2. Some days you won’t want to write.
And that’s okay. Gosh, I wish someone told me that when I first started writing! I used to beat myself up over not having that desire to write (and I still do) even though I knew I had to. You hear people who started exercising at the beginning of the near year saying the same thing. They know they have to go to the gym, and they can still remember the exciting first few trips, but damn it if they don’t feel like going today. You’re allowed to not want to write some days, as long as you do it anyway.
3. Some days you can’t write.
These are days that are simply out of your control. You got stuck in traffic, it’s someone’s birthday, it’s Thanksgiving, it’s Independence Day, it’s your birthday. Maybe the worst happened and you’re in the hospital for a few days. That’s okay, too. Sometimes we can’t control what happens to us, and tomorrow is always another day.
4. Word wars are your friends.
Also, you’ll make a lot of writing friends doing them! What are word wars, a.k.a. Wordsprints? The Wikiwrimo calls it “a short timed challenge in which Wrimos write as much as they can in a short period”. They happen on the forums, in chat rooms, on twitter, or even in person if you go to a write-in. You can also do one all by yourself, with a timer and the honor system.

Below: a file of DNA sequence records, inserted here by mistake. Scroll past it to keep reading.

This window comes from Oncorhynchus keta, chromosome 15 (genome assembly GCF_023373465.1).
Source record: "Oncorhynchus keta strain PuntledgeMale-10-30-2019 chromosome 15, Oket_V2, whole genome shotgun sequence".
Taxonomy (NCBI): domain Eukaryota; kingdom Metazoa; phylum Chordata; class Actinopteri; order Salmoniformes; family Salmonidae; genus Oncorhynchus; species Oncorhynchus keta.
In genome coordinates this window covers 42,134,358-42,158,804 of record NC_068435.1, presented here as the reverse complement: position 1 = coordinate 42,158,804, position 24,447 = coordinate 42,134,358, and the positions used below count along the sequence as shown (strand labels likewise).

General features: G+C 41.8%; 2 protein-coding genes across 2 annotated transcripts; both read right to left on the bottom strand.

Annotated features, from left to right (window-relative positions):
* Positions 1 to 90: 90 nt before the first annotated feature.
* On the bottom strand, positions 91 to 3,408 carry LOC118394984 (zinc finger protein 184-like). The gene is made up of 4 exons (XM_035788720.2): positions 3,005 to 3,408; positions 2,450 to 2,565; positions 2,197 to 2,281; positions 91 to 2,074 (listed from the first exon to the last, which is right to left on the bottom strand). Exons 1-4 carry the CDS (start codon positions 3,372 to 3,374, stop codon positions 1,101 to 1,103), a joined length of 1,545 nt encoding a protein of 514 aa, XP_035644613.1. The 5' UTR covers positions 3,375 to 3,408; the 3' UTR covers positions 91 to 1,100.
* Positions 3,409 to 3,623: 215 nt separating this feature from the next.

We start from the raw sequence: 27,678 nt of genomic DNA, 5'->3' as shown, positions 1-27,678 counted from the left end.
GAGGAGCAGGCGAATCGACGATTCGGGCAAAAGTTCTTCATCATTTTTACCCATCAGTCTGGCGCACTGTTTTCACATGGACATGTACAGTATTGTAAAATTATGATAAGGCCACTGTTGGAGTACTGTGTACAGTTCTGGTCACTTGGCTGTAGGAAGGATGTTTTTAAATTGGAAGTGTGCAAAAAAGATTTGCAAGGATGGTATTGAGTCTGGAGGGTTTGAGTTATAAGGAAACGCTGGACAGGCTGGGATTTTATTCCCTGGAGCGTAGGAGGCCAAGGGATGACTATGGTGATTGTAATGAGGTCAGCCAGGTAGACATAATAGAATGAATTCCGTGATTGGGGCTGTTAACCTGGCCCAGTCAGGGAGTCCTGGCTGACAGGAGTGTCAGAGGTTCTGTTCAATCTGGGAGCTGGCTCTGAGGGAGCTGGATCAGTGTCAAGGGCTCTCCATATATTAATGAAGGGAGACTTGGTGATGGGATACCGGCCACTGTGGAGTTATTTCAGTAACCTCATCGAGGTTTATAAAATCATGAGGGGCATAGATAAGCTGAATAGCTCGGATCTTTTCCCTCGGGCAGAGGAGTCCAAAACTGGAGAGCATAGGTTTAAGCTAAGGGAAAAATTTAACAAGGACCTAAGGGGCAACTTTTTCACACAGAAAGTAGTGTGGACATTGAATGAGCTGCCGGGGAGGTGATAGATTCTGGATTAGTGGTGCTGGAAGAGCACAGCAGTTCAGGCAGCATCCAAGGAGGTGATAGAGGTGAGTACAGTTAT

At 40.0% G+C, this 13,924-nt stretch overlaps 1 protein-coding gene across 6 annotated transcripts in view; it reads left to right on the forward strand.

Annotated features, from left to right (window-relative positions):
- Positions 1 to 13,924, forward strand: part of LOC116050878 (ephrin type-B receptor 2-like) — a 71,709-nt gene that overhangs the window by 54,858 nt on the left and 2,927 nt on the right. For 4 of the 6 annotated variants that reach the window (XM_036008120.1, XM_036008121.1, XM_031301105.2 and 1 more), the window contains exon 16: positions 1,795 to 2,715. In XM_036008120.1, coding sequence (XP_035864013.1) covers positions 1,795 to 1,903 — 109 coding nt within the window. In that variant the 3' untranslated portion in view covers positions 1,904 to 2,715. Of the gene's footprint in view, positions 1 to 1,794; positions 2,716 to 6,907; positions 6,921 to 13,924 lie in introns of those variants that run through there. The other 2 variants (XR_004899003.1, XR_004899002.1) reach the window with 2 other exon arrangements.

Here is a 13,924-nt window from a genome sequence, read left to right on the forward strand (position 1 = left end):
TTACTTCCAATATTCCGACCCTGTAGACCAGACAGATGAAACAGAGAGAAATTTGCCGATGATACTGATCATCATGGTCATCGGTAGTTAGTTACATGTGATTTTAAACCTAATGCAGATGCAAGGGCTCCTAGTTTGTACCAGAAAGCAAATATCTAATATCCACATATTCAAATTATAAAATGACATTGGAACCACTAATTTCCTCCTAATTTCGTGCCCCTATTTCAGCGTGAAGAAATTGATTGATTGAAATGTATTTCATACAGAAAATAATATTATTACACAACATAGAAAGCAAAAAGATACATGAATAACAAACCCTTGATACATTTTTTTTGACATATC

Word wars wrote my story (along with this); I remember during the 2013 session, two or three days until the end of the month, I sat down at a Barnes and Noble and did war after war, sprint after sprint, and ended up writing 15k that day. That’s a lot for me. Don’t take them lightly, but also make sure you have fun with them. The chat room I found happened to assign teams that day, and it was team vs. team for virtual cupcakes. Sounds contrived, but it worked for us! We all wrote more than what we had at the beginning of the day, and we also made some great friends to commiserate with.
5. Get used to writing at weird times.